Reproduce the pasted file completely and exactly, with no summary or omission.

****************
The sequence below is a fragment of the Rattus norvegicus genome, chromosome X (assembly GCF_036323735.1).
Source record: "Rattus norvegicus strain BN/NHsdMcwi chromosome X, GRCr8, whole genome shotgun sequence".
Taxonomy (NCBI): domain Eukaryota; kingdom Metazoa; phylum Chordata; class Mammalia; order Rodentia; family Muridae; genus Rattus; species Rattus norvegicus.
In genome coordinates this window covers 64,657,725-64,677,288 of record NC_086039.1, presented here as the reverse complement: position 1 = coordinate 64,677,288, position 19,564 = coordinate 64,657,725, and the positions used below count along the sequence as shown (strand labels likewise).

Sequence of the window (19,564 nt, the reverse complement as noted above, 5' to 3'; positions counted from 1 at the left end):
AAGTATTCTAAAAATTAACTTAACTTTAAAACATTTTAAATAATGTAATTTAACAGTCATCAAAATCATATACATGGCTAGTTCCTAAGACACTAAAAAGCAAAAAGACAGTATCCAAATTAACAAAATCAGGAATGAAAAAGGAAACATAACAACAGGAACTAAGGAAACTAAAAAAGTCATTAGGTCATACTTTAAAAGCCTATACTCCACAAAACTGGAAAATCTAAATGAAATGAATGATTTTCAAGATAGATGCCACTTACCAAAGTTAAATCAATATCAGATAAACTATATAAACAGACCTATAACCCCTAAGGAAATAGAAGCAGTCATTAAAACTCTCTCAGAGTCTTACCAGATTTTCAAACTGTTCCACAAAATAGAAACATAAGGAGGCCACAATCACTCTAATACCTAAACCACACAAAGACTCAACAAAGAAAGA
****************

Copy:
The sequence below is a fragment of the Rattus norvegicus genome, chromosome X (assembly GCF_036323735.1).
Source record: "Rattus norvegicus strain BN/NHsdMcwi chromosome X, GRCr8, whole genome shotgun sequence".
Taxonomy (NCBI): domain Eukaryota; kingdom Metazoa; phylum Chordata; class Mammalia; order Rodentia; family Muridae; genus Rattus; species Rattus norvegicus.
In genome coordinates this window covers 64,657,725-64,677,288 of record NC_086039.1, presented here as the reverse complement: position 1 = coordinate 64,677,288, position 19,564 = coordinate 64,657,725, and the positions used below count along the sequence as shown (strand labels likewise).

Sequence of the window (19,564 nt, the reverse complement as noted above, 5' to 3'; positions counted from 1 at the left end):
AAGTATTCTAAAAATTAACTTAACTTTAAAACATTTTAAATAATGTAATTTAACAGTCATCAAAATCATATACATGGCTAGTTCCTAAGACACTAAAAAGCAAAAAGACAGTATCCAAATTAACAAAATCAGGAATGAAAAAGGAAACATAACAACAGGAACTAAGGAAACTAAAAAAGTCATTAGGTCATACTTTAAAAGCCTATACTCCACAAAACTGGAAAATCTAAATGAAATGAATGATTTTCAAGATAGATGCCACTTACCAAAGTTAAATCAATATCAGATAAACTATATAAACAGACCTATAACCCCTAAGGAAATAGAAGCAGTCATTAAAACTCTCTCAGAGTCTTACCAGATTTTCAAACTGTTCCACAAAATAGAAACATAAGGAGGCCACAATCACTCTAATACCTAAACCACACAAAGACTCAACAAAGAAAGA